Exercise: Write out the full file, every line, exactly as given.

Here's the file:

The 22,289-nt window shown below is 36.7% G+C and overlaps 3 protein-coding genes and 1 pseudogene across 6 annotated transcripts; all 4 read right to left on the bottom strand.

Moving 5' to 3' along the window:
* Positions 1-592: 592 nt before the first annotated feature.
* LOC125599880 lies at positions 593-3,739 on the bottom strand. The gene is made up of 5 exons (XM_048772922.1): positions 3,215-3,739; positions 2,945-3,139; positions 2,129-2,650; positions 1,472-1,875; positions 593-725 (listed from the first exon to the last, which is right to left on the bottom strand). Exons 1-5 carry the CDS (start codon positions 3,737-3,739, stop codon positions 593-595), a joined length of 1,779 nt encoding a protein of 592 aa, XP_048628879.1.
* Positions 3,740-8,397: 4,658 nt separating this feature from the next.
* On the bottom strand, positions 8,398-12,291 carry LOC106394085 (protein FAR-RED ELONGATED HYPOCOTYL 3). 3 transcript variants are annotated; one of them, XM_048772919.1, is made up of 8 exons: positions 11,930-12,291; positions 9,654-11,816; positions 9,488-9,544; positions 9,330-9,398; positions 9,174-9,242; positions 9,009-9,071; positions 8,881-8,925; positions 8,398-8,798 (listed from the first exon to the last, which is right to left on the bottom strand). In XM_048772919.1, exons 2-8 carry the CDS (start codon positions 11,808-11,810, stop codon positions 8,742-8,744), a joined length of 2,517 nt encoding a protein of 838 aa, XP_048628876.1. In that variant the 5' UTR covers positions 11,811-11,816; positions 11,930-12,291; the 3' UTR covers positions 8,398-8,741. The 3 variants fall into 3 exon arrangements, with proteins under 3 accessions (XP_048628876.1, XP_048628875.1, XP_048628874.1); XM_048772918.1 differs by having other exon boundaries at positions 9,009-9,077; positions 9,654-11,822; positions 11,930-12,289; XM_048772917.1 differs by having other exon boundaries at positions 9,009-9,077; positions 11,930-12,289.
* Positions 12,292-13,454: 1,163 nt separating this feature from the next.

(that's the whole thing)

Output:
The 22,289-nt window shown below is 36.7% G+C and overlaps 3 protein-coding genes and 1 pseudogene across 6 annotated transcripts; all 4 read right to left on the bottom strand.

Moving 5' to 3' along the window:
* Positions 1-592: 592 nt before the first annotated feature.
* LOC125599880 lies at positions 593-3,739 on the bottom strand. The gene is made up of 5 exons (XM_048772922.1): positions 3,215-3,739; positions 2,945-3,139; positions 2,129-2,650; positions 1,472-1,875; positions 593-725 (listed from the first exon to the last, which is right to left on the bottom strand). Exons 1-5 carry the CDS (start codon positions 3,737-3,739, stop codon positions 593-595), a joined length of 1,779 nt encoding a protein of 592 aa, XP_048628879.1.
* Positions 3,740-8,397: 4,658 nt separating this feature from the next.
* On the bottom strand, positions 8,398-12,291 carry LOC106394085 (protein FAR-RED ELONGATED HYPOCOTYL 3). 3 transcript variants are annotated; one of them, XM_048772919.1, is made up of 8 exons: positions 11,930-12,291; positions 9,654-11,816; positions 9,488-9,544; positions 9,330-9,398; positions 9,174-9,242; positions 9,009-9,071; positions 8,881-8,925; positions 8,398-8,798 (listed from the first exon to the last, which is right to left on the bottom strand). In XM_048772919.1, exons 2-8 carry the CDS (start codon positions 11,808-11,810, stop codon positions 8,742-8,744), a joined length of 2,517 nt encoding a protein of 838 aa, XP_048628876.1. In that variant the 5' UTR covers positions 11,811-11,816; positions 11,930-12,291; the 3' UTR covers positions 8,398-8,741. The 3 variants fall into 3 exon arrangements, with proteins under 3 accessions (XP_048628876.1, XP_048628875.1, XP_048628874.1); XM_048772918.1 differs by having other exon boundaries at positions 9,009-9,077; positions 9,654-11,822; positions 11,930-12,289; XM_048772917.1 differs by having other exon boundaries at positions 9,009-9,077; positions 11,930-12,289.
* Positions 12,292-13,454: 1,163 nt separating this feature from the next.